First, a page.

UK’s autonomous vehicle legislation becomes law, paving the way for first driverless cars by 2026

ChatGPT, OpenAI’s text-generating AI chatbot, has taken the world by storm. What started as a tool to hyper-charge productivity through writing essays and code with short text prompts has evolved…

ChatGPT: Everything you need to know about the AI-powered chatbot

SoLo Funds CEO Travis Holoway: “Regulators seem driven by press releases when they should be motivated by true consumer protection and empowering equitable solutions.”

Fintech lender SoLo Funds is being sued again by the government over its lending practices

Hard tech startups generate a lot of buzz, but there’s a growing cohort of companies building digital tools squarely focused on making hard tech development faster, more efficient and —…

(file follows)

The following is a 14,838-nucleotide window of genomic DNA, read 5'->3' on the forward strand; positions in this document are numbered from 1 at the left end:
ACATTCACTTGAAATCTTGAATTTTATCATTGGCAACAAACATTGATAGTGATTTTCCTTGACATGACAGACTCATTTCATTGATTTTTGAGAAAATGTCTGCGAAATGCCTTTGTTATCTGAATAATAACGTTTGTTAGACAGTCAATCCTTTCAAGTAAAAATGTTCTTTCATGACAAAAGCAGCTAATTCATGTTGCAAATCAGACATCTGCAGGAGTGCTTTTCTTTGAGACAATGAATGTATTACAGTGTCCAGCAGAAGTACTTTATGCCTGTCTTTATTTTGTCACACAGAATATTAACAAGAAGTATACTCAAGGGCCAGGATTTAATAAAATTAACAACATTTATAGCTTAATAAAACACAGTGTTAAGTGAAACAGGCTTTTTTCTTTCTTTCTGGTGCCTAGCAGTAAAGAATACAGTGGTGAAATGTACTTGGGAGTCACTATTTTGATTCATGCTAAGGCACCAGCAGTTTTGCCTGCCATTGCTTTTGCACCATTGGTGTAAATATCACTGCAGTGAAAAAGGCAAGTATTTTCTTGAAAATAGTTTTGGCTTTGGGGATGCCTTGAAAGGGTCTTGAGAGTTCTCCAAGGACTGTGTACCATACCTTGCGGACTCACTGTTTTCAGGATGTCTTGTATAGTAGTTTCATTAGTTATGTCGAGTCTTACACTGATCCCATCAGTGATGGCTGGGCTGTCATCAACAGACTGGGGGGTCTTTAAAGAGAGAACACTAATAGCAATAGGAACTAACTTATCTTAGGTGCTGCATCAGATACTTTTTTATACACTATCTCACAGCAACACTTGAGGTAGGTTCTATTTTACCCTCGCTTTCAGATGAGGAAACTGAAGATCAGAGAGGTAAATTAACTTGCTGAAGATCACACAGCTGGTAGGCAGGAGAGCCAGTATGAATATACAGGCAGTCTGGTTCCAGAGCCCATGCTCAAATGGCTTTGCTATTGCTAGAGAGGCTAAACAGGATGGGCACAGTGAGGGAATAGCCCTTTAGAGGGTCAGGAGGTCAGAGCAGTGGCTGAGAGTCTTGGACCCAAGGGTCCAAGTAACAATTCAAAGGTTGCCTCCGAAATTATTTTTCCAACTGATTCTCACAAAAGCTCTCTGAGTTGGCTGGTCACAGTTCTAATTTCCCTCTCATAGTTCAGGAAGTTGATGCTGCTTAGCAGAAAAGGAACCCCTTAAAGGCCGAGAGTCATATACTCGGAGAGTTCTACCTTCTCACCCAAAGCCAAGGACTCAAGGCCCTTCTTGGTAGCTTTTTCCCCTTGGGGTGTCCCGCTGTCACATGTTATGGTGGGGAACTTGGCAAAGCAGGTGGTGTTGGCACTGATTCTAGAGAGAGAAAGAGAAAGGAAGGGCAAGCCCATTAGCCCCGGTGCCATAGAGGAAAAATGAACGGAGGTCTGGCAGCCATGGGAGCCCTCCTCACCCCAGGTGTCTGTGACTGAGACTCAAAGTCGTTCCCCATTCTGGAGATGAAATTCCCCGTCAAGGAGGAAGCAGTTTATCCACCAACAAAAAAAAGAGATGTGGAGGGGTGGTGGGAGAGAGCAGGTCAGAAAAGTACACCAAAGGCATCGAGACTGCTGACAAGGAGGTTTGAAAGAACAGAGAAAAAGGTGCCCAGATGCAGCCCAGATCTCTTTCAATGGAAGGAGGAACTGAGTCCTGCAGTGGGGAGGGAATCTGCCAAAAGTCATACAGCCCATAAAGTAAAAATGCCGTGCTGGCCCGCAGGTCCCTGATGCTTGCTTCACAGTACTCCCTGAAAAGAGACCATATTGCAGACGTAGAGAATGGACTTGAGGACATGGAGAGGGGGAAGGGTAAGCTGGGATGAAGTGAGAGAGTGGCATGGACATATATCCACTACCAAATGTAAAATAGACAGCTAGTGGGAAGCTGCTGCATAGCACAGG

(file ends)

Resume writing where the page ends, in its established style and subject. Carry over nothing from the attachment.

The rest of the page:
Rollup wants to be the hardware engineer’s workhorse

TechCrunch Disrupt 2024 is not just about groundbreaking innovations, insightful panels, and visionary speakers — it’s also about listening to YOU, the audience, and what you feel is top of…

Disrupt Audience Choice vote closes Friday

Google says the new SDK would help Google expand on its core mission of connecting the right audience to the right content at the right time.

Google is launching a new Android feature to drive users back into their installed apps

Jolla has taken the official wraps off the first version of its personal server-based AI assistant in the making. The reborn startup is building a privacy-focused AI device — aka…

Jolla debuts privacy-focused AI hardware

The ChatGPT mobile app’s net revenue first jumped 22% on the day of the GPT-4o launch and continued to grow in the following days.